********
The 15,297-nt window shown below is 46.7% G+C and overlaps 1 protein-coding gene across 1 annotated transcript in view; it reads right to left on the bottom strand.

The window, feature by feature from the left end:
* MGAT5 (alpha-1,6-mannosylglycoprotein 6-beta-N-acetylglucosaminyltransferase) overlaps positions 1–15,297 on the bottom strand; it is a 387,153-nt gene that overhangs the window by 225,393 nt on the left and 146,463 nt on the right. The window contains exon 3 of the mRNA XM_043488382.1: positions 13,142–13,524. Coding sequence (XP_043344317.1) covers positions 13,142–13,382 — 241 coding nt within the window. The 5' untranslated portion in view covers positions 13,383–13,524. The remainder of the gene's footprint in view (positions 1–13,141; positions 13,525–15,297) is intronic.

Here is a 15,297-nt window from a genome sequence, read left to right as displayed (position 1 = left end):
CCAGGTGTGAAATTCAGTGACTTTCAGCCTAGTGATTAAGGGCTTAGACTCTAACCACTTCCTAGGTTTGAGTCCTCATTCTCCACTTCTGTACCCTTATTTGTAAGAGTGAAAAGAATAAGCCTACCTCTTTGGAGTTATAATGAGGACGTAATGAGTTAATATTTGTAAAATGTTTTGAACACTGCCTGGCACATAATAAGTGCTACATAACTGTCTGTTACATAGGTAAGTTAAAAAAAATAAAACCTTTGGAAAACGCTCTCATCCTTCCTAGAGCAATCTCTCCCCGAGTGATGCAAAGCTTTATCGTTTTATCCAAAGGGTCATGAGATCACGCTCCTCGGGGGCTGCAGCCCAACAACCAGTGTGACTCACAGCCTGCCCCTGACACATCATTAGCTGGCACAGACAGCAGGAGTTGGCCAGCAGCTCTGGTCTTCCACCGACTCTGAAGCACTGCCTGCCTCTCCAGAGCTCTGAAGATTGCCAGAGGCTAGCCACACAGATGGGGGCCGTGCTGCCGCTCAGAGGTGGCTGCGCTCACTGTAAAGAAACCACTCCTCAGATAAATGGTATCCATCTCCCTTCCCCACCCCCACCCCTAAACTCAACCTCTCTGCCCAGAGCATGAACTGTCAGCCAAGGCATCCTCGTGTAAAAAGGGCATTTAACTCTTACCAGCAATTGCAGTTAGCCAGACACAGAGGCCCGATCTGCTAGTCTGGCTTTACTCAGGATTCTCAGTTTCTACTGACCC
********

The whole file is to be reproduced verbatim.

The 15,297-nt window shown below is 46.7% G+C and overlaps 1 protein-coding gene across 1 annotated transcript in view; it reads right to left on the bottom strand.

The window, feature by feature from the left end:
* MGAT5 (alpha-1,6-mannosylglycoprotein 6-beta-N-acetylglucosaminyltransferase) overlaps positions 1–15,297 on the bottom strand; it is a 387,153-nt gene that overhangs the window by 225,393 nt on the left and 146,463 nt on the right. The window contains exon 3 of the mRNA XM_043488382.1: positions 13,142–13,524. Coding sequence (XP_043344317.1) covers positions 13,142–13,382 — 241 coding nt within the window. The 5' untranslated portion in view covers positions 13,383–13,524. The remainder of the gene's footprint in view (positions 1–13,141; positions 13,525–15,297) is intronic.

Here is a 15,297-nt window from a genome sequence, read left to right as displayed (position 1 = left end):
CCAGGTGTGAAATTCAGTGACTTTCAGCCTAGTGATTAAGGGCTTAGACTCTAACCACTTCCTAGGTTTGAGTCCTCATTCTCCACTTCTGTACCCTTATTTGTAAGAGTGAAAAGAATAAGCCTACCTCTTTGGAGTTATAATGAGGACGTAATGAGTTAATATTTGTAAAATGTTTTGAACACTGCCTGGCACATAATAAGTGCTACATAACTGTCTGTTACATAGGTAAGTTAAAAAAAATAAAACCTTTGGAAAACGCTCTCATCCTTCCTAGAGCAATCTCTCCCCGAGTGATGCAAAGCTTTATCGTTTTATCCAAAGGGTCATGAGATCACGCTCCTCGGGGGCTGCAGCCCAACAACCAGTGTGACTCACAGCCTGCCCCTGACACATCATTAGCTGGCACAGACAGCAGGAGTTGGCCAGCAGCTCTGGTCTTCCACCGACTCTGAAGCACTGCCTGCCTCTCCAGAGCTCTGAAGATTGCCAGAGGCTAGCCACACAGATGGGGGCCGTGCTGCCGCTCAGAGGTGGCTGCGCTCACTGTAAAGAAACCACTCCTCAGATAAATGGTATCCATCTCCCTTCCCCACCCCCACCCCTAAACTCAACCTCTCTGCCCAGAGCATGAACTGTCAGCCAAGGCATCCTCGTGTAAAAAGGGCATTTAACTCTTACCAGCAATTGCAGTTAGCCAGACACAGAGGCCCGATCTGCTAGTCTGGCTTTACTCAGGATTCTCAGTTTCTACTGACCC